Monday, January 3, 2011

Oh no, Risotto!

I was going to start this post my saying risotto is hard to make. But it turns out it's not! Just like working with yeast, it simply requires a ton of patience.

I like risotto, but I'd never say I love it. That's mostly because every time I've ordered it, it's turned out to be ... gooey. In my head, risotto should be light and fluffy and delicious. But more often than not, the risotto I've experienced has been sticky and heavy and just kind of "eh." I came across a recipe in my "America's Test Kitchen: Cooking for Two" cookbook yesterday, and decided to give it a go because the picture looked so yummy.

Here's the recipe, with commentary included, followed by a couple notes ... and dessert!

Risotto with Chicken and Artichokes
4 teaspoons olive oil
1 (9 oz.) package frozen artichoke hearts
2 boneless skinless chicken breasts
Salt and pepper
1 3/4 cups chicken broth
2 tablespoons butter
1/2 white onion, chopped fine
2/3 cup Arborio rice
1/2 cup white wine
1 ounce parmesan cheese

Thaw artichoke hearts by microwaving them, covered, for about 3 minutes. Pat dry with paper towels.

Heat 2 tablespoons oilve oil in a skillet over medium-high heat. Add artichoke hearts and cook until lightly browned, about 4 or 5 minutes. Transfer to a small bowl and set aside.

Pat the chicken breasts dry with a paper towel and season with salt and pepper on both sides. Heat the remaining olive oil in the skillet and carefully add the chicken. Cook until well-browned on one side, about 6 to 8 minutes. Flip the chicken over, and add the broth and water. Bring to a simmer, reduce the heat to medium-low, and cover. Cook about 6 to 8 minutes, until the chicken is done. (This is a partial poaching method I'd never tried before, but I liked it. The chicken ends up still having crispy bits because it was browned prior to finishing it off with a poach ... yum!)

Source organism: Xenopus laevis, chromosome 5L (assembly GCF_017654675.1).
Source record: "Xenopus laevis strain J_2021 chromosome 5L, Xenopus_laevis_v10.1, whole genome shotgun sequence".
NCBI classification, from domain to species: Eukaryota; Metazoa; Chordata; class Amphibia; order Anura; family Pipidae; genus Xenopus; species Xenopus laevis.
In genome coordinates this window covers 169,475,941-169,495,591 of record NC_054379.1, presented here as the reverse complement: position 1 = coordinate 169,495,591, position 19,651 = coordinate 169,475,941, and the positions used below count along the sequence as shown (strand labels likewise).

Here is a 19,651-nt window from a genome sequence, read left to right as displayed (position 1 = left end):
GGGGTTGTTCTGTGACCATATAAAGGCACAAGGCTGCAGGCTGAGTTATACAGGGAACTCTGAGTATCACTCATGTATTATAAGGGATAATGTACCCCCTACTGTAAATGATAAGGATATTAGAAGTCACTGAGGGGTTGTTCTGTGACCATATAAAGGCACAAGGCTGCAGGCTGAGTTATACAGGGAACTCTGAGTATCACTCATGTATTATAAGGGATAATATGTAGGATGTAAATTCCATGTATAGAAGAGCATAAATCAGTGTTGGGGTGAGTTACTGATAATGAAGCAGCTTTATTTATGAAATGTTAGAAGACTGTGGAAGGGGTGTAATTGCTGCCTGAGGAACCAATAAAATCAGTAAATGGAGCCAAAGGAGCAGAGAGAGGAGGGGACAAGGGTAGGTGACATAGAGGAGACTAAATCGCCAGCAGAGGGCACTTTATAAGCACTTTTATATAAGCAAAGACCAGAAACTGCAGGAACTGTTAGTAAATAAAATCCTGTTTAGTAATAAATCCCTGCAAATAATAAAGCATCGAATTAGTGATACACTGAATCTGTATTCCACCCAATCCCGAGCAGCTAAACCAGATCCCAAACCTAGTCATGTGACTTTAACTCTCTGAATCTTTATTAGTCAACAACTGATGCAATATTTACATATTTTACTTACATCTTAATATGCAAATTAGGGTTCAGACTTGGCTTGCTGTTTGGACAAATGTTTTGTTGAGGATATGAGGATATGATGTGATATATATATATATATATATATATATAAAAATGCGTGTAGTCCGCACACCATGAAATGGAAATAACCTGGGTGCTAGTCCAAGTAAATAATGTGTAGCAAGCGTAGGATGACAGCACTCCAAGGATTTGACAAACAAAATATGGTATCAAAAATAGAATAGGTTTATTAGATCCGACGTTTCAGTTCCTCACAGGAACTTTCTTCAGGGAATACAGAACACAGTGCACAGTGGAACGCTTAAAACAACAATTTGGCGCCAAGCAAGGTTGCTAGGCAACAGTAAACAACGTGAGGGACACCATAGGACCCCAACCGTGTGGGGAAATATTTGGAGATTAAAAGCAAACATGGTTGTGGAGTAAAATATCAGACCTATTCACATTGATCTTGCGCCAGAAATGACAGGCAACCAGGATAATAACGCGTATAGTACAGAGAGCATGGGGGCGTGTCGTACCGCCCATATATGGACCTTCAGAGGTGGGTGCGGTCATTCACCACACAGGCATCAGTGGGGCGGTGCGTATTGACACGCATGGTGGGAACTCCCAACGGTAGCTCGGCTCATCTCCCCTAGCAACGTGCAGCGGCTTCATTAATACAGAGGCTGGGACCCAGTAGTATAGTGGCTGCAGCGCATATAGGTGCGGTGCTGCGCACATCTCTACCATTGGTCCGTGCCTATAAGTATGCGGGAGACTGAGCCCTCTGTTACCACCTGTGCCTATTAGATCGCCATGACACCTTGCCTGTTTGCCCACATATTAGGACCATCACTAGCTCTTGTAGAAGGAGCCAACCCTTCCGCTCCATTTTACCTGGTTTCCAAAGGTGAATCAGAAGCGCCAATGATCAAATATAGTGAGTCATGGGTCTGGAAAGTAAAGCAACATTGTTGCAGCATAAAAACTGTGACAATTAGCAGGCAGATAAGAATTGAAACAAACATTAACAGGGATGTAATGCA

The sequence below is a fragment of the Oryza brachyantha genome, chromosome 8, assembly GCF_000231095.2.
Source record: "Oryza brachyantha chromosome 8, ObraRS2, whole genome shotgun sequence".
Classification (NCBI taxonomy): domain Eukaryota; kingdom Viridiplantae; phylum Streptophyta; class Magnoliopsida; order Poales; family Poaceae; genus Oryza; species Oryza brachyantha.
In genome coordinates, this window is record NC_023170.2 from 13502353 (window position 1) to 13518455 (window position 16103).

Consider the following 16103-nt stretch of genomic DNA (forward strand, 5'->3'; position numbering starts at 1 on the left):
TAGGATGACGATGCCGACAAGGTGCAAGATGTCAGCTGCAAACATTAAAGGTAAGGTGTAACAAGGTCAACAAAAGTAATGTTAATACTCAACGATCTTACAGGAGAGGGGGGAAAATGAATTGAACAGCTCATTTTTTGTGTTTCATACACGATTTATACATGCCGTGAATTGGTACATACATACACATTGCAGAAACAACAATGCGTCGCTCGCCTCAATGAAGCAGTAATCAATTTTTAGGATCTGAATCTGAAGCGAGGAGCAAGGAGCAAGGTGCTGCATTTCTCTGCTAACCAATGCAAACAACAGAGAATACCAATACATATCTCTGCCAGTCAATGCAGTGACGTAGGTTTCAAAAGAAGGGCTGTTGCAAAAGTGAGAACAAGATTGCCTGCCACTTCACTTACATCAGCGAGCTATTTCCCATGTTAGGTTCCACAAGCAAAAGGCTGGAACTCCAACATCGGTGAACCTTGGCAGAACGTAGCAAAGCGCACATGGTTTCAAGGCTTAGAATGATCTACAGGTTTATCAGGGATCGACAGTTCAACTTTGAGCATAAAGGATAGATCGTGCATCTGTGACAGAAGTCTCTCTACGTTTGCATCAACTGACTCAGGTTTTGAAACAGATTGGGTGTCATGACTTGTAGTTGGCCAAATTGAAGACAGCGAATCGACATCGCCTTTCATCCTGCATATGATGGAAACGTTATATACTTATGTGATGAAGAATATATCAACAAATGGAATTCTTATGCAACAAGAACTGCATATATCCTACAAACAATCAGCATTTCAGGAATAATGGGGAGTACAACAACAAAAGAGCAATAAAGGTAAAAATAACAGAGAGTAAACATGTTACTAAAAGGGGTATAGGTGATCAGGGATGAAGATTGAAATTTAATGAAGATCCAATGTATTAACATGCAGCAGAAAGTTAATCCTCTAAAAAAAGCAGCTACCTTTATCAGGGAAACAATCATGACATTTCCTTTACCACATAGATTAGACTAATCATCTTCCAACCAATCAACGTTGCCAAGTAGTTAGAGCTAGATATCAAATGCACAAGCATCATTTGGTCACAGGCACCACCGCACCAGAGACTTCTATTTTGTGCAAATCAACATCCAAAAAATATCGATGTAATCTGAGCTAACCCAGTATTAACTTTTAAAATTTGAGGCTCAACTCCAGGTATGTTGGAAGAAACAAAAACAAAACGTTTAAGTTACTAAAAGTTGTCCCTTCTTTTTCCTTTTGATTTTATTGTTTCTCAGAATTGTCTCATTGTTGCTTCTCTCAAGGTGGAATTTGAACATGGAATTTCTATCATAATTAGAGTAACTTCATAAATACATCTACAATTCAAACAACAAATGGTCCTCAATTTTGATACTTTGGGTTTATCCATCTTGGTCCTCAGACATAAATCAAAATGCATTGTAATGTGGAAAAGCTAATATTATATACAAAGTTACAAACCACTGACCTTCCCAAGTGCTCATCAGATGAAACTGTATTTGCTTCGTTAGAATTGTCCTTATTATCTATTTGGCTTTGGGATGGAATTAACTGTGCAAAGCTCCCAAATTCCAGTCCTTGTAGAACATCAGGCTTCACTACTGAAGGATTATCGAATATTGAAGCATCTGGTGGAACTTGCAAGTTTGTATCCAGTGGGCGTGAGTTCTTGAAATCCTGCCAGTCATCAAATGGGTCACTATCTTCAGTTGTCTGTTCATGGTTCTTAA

Remove the chicken to a cutting board. When cool enough to handle, shred into bite-sized pieces (the easiest way to do this is to pull it apart with two forks). Transfer the cooking broth to a saucepan, bring to a simmer, then turn off the heat and cover. This will be your cooking liquid for the risotto.

Melt 1 tablespoon butter in the skillet over medium heat. Add the onion and a little salt. Cook until onion is soft and translucent, about 5 minutes. Add the rice and cook, stirring often, until the kernels are transparent around the edges, about 2 minutes. Add the wine and cook until it has been completely absorbed, about 2 minutes.

Stir in one cup of the reserved broth and continue to simmer, stirring often, until the liquid is absorbed and the bottom of the pan is almost dry, about 7 to 9 minutes. Stir in a half cup more broth at a time, every few minutes, to keep the pan from drying out. Cook until rice is al dente, about 10 to 12 minutes. (If you don't set timers - and I didn't - you'll lose track of time. Just taste it and when it's a consistency you like, it's ready.)

Off the heat, quickly stir in the remaining butter and parmesan. Gently fold in the arichokes and chicken. Heat to a simmer, cover, and cook until heated through, about 5 minutes. Serve and enjoy!

Now, there are a couple things about this recipe that gave me pause: first, 2/3 cup rice didn't seem like much, and second, the recipe said you should add additional broth to the liquid used to poach the chicken breasts, but then noted that you might not need to use all of the liquid. It turns out that risotto expands so much that 2/3 cup was perfect for two servings. However, that extra broth wasn't necessary. My risotto turned out to be the perfect consistency, and I had plenty of cooking liquid leftover that wasn't used.

I'm sure where most people go wrong with risotto is in making it too quickly, or not getting the proportions quite right. It was well worth it to take my time, add just a little liquid at a time, and just watch it very carefully.

So, I promised you dessert! Espresso creme brulee sounded like a nice way to cap off this meal. I chose it because I discovered a creme brulee torch in the back of one of my kitchen cabinets the other day. I'm not a huge creme brulee fan because I can think of so many other more delicious things to eat for dessert, but I figured I should try out that torch.

Espresso Creme Brulee
1 cup heavy cream
3 tablespoons sugar